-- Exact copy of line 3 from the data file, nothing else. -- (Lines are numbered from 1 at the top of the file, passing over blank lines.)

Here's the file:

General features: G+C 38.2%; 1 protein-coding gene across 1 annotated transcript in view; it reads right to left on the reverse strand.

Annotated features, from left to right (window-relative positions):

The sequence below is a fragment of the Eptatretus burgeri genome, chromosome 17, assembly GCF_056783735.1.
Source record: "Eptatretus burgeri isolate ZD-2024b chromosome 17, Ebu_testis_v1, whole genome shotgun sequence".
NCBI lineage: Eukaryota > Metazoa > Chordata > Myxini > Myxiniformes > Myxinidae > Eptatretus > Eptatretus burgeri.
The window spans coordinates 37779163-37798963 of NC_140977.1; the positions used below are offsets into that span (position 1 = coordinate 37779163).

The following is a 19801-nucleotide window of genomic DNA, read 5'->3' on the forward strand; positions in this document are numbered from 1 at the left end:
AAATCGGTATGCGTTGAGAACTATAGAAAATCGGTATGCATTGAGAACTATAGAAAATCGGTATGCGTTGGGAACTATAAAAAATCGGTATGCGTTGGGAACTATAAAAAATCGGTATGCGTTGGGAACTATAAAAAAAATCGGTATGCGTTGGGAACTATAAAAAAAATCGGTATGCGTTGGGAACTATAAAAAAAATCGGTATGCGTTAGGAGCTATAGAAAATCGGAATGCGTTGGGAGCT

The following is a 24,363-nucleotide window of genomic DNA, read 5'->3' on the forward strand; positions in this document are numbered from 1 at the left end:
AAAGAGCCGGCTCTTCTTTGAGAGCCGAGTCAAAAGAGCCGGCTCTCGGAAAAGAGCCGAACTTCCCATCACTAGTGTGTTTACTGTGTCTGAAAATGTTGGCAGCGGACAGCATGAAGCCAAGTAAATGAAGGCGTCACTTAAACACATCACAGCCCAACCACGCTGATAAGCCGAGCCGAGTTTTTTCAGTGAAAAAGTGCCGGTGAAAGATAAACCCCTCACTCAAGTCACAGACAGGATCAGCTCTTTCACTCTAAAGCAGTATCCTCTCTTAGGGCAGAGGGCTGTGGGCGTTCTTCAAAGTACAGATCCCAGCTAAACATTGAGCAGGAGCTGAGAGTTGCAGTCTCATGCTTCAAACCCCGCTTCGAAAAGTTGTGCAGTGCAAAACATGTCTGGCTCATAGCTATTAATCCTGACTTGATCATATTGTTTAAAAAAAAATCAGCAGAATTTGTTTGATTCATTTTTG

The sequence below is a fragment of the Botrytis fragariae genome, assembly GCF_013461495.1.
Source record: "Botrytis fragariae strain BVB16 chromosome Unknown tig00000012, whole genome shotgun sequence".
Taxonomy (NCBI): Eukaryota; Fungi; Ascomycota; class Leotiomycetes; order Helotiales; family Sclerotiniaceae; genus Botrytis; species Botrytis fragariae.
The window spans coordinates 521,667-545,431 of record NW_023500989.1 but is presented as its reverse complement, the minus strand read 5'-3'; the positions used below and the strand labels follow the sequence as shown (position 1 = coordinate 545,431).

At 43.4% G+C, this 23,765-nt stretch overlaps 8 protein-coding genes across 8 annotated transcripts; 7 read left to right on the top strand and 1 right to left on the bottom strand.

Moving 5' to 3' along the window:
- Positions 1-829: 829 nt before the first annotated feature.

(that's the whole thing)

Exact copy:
The sequence below is a fragment of the Eptatretus burgeri genome, chromosome 17, assembly GCF_056783735.1.